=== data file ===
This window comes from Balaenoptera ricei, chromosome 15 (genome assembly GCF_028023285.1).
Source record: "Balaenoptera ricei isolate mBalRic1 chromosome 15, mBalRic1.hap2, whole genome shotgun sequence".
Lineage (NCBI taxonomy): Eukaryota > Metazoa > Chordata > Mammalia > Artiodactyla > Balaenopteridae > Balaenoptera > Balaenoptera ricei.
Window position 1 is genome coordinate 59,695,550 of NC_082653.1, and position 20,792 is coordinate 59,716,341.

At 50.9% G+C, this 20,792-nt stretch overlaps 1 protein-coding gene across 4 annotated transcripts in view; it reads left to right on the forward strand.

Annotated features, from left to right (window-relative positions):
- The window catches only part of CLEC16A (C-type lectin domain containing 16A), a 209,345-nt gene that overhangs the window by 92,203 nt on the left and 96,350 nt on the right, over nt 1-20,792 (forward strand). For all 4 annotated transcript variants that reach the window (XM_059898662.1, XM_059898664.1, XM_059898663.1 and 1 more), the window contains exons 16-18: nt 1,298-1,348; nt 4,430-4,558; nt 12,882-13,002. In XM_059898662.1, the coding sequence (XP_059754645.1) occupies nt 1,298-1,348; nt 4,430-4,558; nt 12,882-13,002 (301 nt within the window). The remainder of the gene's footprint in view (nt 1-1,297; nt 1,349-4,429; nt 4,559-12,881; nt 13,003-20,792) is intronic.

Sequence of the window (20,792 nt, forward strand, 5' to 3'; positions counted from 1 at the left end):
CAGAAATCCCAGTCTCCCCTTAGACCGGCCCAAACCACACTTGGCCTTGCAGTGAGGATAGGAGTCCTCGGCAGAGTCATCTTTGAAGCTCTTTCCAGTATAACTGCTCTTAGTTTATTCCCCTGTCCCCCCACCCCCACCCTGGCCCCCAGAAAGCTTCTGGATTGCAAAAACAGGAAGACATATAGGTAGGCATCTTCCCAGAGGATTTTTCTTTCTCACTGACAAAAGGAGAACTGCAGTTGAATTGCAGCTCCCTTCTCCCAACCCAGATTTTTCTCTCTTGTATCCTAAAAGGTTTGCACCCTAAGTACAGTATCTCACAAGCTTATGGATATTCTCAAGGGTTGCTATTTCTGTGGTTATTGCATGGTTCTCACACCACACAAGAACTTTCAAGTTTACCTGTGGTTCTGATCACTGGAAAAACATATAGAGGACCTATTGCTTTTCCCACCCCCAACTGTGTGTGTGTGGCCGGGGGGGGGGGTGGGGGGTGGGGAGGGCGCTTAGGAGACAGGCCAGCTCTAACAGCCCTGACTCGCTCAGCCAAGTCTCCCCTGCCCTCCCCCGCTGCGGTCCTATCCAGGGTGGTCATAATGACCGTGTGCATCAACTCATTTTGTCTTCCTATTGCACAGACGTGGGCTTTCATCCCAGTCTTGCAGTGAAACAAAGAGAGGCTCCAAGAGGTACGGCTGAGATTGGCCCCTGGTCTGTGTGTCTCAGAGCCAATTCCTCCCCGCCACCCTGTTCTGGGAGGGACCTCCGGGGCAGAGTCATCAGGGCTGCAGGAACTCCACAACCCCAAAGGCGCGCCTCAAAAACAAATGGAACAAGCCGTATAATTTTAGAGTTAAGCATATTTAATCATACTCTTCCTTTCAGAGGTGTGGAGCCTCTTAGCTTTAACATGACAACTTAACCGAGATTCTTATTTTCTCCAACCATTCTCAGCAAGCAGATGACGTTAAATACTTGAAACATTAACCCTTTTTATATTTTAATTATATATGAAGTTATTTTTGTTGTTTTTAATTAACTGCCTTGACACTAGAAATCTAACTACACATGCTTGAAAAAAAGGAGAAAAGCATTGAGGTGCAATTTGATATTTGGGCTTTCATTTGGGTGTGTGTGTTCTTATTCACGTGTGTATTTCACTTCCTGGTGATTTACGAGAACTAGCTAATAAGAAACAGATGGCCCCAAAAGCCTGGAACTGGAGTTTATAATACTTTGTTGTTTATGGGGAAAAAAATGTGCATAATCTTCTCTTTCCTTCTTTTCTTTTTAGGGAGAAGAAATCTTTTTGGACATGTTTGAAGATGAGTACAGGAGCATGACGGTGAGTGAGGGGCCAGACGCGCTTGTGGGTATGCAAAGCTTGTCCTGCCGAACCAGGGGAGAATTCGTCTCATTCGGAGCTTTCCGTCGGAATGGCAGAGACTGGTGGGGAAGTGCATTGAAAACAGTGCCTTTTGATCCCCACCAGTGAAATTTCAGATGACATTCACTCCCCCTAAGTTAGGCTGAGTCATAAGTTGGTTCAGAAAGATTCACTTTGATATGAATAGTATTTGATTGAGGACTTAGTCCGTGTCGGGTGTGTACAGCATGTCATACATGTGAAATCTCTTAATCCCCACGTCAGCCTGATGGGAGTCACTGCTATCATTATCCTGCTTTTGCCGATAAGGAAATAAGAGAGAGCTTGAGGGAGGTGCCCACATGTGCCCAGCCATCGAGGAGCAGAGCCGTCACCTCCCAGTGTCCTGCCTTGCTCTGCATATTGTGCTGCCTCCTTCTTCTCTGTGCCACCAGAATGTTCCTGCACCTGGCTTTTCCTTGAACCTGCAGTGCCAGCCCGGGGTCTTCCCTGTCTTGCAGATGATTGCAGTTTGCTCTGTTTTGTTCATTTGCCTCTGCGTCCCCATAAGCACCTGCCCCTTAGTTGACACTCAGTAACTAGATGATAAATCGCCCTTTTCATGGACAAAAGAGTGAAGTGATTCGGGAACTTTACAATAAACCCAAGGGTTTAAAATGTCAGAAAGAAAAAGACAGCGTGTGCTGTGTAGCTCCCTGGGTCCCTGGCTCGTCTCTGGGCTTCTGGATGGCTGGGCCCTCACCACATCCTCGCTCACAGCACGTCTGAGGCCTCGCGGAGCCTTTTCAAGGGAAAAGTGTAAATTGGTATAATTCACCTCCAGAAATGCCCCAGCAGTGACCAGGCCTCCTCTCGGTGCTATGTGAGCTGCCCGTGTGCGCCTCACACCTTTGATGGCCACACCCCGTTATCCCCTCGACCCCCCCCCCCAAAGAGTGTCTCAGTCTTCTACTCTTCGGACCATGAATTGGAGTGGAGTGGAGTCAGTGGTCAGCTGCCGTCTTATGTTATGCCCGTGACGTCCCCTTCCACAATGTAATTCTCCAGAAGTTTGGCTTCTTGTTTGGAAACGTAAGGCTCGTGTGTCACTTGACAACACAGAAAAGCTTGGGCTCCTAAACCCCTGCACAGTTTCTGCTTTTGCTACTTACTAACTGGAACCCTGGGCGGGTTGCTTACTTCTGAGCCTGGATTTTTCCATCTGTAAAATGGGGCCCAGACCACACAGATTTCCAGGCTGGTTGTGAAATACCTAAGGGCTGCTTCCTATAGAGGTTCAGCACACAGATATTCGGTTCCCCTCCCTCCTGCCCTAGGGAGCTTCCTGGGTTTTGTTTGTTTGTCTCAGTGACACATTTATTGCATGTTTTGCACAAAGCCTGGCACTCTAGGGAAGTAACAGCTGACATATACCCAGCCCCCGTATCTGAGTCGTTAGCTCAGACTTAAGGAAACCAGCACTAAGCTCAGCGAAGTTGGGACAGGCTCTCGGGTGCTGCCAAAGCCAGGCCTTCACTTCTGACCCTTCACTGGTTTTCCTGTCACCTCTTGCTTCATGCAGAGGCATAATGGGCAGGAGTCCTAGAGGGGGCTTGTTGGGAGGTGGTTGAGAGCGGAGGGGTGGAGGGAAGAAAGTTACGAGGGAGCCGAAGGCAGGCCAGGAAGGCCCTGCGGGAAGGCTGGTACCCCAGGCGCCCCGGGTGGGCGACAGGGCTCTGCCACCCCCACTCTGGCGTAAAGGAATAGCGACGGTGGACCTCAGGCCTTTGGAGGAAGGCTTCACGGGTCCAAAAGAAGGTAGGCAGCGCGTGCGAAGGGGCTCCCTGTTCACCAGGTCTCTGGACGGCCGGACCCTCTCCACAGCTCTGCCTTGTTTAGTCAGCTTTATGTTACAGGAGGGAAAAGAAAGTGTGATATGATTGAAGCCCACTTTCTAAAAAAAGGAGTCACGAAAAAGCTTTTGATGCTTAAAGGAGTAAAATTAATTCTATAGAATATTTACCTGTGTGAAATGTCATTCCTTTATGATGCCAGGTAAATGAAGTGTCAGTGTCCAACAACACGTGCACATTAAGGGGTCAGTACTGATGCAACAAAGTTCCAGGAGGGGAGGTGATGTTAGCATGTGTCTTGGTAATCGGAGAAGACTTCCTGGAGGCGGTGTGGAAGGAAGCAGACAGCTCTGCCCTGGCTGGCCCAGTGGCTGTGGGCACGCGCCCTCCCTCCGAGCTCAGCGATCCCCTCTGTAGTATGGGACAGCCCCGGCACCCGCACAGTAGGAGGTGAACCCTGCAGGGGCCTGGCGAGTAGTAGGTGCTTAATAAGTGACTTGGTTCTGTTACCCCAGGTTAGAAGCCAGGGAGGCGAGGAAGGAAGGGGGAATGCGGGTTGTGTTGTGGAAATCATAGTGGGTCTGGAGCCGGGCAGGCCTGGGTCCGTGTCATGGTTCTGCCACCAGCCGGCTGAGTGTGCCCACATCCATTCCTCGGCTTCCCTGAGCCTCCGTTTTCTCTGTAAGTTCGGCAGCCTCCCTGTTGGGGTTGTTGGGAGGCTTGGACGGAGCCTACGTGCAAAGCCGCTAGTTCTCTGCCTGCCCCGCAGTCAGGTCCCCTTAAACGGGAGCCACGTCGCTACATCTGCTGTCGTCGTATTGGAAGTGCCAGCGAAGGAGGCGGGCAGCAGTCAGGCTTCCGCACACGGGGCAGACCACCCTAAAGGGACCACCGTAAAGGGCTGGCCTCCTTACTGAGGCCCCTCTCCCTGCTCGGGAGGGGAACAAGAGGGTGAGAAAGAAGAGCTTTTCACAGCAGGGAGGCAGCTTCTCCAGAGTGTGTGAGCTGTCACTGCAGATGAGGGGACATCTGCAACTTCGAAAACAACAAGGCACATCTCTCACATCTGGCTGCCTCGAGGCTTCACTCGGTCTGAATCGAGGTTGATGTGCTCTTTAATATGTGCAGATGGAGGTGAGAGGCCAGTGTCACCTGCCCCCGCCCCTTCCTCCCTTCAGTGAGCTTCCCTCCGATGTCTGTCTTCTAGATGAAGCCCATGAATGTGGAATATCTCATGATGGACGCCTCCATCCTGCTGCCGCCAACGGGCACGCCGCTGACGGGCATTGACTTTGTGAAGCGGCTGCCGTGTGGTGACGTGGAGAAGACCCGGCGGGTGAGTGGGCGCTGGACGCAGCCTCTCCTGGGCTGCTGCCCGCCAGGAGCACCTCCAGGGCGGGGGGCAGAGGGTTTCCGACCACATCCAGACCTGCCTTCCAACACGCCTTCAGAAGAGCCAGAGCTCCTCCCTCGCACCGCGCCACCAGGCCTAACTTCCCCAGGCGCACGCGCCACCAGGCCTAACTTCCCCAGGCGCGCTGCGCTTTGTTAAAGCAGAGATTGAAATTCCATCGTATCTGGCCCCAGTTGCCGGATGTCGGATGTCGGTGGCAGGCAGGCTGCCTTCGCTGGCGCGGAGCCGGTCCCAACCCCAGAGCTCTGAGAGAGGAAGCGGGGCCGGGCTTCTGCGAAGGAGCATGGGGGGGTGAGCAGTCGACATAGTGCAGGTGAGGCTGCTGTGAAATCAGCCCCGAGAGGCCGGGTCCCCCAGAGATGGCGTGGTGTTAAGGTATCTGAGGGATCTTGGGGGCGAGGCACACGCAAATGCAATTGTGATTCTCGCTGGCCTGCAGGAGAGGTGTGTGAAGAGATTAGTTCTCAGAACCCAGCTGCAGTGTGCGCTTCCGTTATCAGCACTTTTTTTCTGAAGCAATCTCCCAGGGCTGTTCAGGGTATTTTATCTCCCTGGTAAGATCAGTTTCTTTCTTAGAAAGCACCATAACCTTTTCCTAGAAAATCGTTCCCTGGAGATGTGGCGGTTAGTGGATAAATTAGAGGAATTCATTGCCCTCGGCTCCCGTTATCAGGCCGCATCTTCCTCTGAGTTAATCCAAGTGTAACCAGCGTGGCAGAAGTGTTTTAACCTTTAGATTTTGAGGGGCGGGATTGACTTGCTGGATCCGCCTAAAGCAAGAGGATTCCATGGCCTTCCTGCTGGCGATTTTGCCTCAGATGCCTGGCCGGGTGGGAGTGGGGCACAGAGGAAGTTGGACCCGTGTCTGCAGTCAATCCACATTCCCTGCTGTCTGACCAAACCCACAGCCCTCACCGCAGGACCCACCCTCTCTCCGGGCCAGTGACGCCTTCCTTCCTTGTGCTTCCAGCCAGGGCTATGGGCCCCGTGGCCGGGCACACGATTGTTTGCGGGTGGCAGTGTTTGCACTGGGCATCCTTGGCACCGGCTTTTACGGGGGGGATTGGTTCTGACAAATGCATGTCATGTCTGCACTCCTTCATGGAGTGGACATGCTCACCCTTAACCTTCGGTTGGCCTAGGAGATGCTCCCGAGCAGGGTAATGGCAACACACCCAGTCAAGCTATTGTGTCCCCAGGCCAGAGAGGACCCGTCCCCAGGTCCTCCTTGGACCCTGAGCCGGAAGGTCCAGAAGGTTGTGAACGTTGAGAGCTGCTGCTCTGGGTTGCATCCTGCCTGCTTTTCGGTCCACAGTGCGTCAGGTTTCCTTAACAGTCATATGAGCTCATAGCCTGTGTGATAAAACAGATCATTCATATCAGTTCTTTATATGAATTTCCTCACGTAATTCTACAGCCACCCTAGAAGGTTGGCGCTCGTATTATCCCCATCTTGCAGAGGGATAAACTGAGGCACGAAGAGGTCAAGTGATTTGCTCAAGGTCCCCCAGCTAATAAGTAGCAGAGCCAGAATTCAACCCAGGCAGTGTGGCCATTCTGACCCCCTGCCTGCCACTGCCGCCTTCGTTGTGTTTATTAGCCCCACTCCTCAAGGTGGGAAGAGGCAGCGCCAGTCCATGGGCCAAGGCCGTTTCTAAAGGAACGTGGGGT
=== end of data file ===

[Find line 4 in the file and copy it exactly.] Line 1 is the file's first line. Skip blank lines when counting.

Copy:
Window position 1 is genome coordinate 59,695,550 of NC_082653.1, and position 20,792 is coordinate 59,716,341.